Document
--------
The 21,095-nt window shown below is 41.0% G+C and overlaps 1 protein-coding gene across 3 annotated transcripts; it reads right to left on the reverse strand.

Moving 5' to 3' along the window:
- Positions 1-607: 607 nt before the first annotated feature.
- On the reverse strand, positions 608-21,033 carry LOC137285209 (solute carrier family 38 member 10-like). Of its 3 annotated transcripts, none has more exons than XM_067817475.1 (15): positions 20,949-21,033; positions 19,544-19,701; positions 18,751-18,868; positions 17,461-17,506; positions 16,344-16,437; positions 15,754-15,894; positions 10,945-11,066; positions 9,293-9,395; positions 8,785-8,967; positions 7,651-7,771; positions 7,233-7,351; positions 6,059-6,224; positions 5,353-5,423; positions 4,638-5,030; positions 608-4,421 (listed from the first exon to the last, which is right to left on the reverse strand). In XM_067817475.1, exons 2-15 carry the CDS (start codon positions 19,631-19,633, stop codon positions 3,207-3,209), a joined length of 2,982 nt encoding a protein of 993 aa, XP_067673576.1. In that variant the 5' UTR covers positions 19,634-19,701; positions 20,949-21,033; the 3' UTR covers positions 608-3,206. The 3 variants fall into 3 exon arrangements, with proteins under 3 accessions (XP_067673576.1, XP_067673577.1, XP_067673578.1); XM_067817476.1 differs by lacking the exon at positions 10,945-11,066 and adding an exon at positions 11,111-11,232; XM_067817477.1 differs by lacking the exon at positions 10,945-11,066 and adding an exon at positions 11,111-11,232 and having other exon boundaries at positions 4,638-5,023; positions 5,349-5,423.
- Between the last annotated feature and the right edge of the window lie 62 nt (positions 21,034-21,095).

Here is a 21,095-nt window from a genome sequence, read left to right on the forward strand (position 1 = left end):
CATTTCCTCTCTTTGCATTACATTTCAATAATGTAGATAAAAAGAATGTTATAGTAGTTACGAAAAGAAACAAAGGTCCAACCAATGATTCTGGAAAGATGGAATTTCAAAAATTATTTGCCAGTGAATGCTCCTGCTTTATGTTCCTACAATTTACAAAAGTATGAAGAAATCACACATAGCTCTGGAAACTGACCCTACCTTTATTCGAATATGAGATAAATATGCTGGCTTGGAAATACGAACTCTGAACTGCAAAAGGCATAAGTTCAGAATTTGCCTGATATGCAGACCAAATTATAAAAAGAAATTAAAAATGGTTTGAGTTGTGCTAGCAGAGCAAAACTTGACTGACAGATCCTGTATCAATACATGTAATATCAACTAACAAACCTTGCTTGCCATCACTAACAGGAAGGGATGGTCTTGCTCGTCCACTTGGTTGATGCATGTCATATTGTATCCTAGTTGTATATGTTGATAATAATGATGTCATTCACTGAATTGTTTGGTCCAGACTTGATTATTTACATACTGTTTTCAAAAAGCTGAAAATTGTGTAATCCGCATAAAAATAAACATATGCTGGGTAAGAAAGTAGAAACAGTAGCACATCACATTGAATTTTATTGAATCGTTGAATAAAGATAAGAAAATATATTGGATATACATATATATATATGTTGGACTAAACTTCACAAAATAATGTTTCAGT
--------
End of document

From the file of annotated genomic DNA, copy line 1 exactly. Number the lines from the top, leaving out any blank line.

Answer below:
The 21,095-nt window shown below is 41.0% G+C and overlaps 1 protein-coding gene across 3 annotated transcripts; it reads right to left on the reverse strand.